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# Module 10.3

# Parallel Resonance

**After studying this section, you should be able to:**- • Describe the action of LCR parallel circuits above, below and at resonance.
- • Describe current magnification, and dynamic resistance in LCR parallel circuits
- • Use appropriate formulae to carry out calculations on LCR parallel circuits, involving resonance, impedance and dynamic resistance.

Just as in series resonant circuits, there are three basic conditions in a parallel circuit. Dependent on frequency and component values, the circuit will be operating below, above or at resonance. This section describes these three conditions using phasor diagrams involving the current phasors I_{C}, I_{L} and their phasor sum I_{S}, with the reference phasor V_{S}. Note that V_{R} is not shown, but its presence in the circuit is indicated by the variable angle of I_{L} as described in Module 10.2.

## Below Resonance

### Fig. 10.3.1 Below Resonance

Firstly, if the supply frequency is low, below the resonant frequency ƒ_{r} then the condition shown in Fig 10.3.1 exists, and the current I_{L} through L will be large (due to its comparatively low reactance). At the same time the current I_{C} through C will be comparatively small. Because I_{C} is smaller than I_{L} the phase angle θ will be small.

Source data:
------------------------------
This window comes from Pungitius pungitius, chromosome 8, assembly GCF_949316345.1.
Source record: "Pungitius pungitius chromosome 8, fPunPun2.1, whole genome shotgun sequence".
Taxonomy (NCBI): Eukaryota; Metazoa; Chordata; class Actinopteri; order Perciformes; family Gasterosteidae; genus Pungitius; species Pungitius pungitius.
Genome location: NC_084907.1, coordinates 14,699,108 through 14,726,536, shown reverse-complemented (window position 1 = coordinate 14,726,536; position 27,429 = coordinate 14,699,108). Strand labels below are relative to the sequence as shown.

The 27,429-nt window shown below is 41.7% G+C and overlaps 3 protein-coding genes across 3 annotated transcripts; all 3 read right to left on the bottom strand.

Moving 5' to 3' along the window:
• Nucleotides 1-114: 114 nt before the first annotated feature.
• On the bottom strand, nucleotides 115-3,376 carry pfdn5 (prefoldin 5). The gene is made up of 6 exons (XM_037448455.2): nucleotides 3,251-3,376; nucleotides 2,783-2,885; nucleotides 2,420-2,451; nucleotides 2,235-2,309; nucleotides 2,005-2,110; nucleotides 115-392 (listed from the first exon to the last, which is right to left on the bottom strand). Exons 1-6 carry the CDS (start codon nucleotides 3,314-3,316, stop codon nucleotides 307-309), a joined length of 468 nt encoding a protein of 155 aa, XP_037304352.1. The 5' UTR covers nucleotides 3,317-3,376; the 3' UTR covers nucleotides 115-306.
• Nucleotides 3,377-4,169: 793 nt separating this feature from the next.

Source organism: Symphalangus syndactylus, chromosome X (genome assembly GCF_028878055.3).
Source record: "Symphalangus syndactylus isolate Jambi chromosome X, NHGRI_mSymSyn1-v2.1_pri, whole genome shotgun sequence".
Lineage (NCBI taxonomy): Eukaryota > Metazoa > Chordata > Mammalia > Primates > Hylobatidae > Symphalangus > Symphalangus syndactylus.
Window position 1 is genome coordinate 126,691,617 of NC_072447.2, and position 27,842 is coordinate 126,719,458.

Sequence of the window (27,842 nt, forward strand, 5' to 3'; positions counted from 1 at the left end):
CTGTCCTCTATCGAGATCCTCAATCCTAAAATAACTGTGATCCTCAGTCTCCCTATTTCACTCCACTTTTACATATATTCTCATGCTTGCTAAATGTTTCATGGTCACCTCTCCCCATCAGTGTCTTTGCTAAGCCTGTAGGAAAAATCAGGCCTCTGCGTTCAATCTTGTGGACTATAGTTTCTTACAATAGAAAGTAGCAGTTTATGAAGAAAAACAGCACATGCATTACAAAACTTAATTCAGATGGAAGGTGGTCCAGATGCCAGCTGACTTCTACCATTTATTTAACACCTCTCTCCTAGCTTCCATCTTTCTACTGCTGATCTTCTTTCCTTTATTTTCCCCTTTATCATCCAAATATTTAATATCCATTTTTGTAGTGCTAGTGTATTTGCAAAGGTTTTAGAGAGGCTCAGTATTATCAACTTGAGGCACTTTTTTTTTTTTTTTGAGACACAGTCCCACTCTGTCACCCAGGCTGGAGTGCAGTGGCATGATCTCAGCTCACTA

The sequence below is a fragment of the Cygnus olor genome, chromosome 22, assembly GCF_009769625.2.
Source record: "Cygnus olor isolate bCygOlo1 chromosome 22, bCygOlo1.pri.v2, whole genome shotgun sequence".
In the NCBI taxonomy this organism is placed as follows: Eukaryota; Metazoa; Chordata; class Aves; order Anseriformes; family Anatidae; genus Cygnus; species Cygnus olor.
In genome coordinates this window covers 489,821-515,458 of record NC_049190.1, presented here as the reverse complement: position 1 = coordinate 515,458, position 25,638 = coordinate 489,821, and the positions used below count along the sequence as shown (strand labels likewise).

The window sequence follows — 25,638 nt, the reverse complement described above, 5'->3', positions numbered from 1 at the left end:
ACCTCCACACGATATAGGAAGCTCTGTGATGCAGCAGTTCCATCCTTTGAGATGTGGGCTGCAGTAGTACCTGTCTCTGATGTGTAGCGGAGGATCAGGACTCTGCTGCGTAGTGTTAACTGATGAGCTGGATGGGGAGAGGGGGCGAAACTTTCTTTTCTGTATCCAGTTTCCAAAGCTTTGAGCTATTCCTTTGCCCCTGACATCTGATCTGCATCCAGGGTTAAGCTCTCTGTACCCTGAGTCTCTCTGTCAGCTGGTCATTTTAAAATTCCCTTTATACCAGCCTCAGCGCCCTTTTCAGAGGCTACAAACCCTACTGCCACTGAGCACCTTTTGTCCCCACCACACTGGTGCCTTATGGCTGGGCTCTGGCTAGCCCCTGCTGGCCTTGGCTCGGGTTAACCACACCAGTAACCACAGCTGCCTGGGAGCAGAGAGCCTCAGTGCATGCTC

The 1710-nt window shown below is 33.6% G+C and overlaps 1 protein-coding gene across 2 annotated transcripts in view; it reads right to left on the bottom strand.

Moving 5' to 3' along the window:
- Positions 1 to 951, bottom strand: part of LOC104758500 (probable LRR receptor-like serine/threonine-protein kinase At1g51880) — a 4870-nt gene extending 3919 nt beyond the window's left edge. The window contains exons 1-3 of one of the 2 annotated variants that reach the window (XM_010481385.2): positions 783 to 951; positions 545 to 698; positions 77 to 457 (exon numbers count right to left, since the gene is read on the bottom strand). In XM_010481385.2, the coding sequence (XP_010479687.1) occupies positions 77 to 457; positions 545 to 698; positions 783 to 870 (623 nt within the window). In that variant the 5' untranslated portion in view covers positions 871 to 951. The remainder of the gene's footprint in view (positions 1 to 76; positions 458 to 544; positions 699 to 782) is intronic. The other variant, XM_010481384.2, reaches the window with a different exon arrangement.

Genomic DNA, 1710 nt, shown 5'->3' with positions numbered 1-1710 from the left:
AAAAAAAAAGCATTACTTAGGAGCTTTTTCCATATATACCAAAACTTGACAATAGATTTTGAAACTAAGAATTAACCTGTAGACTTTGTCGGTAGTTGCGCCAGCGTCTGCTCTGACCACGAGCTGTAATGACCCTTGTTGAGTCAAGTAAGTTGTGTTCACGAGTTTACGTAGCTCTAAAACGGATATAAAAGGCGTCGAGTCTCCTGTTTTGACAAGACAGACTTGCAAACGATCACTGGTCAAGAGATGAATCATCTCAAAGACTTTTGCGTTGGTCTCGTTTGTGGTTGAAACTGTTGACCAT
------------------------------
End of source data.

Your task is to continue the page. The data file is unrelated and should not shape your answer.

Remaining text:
Including I_{S} in the diagram shows that it will be lagging on V_{S} and therefore the circuit will appear to be INDUCTIVE. (Note that this is the opposite state of affairs to the series circuit, which is capacitive below resonance).

## Above Resonance

### Fig 10.3.2 Above Resonance

Fig 10.3.2 shows what happens at frequencies above resonance. Here the current I_{C} through C will be greater than the current I_{L} through L, because the frequency is higher and X_{C} is smaller than X_{L}, θ is greater than in Fig 10.3.1. This gives us the condition where I_{S} (the phasor sum of I_{C} and I_{L}) is leading V_{S} and so the circuit is capacitive.

## At Resonance

### Fig 10.3.3 At Resonance

At resonance the ideal circuit has infinite impedance, but this is not quite the case in practical parallel circuits, although very nearly. Fig 10.3.3 shows the conditions for resonance in a practical parallel LCR circuit. I_{C} is leading V_{S} by 90° but I_{L} is not quite in anti phase (due to the resistance in the circuit´s inductive branch). **In the parallel circuit therefore, resonance must be defined as the frequency where the values of I _{C} and I_{L} are such that I_{S} is IN PHASE with V_{S}.**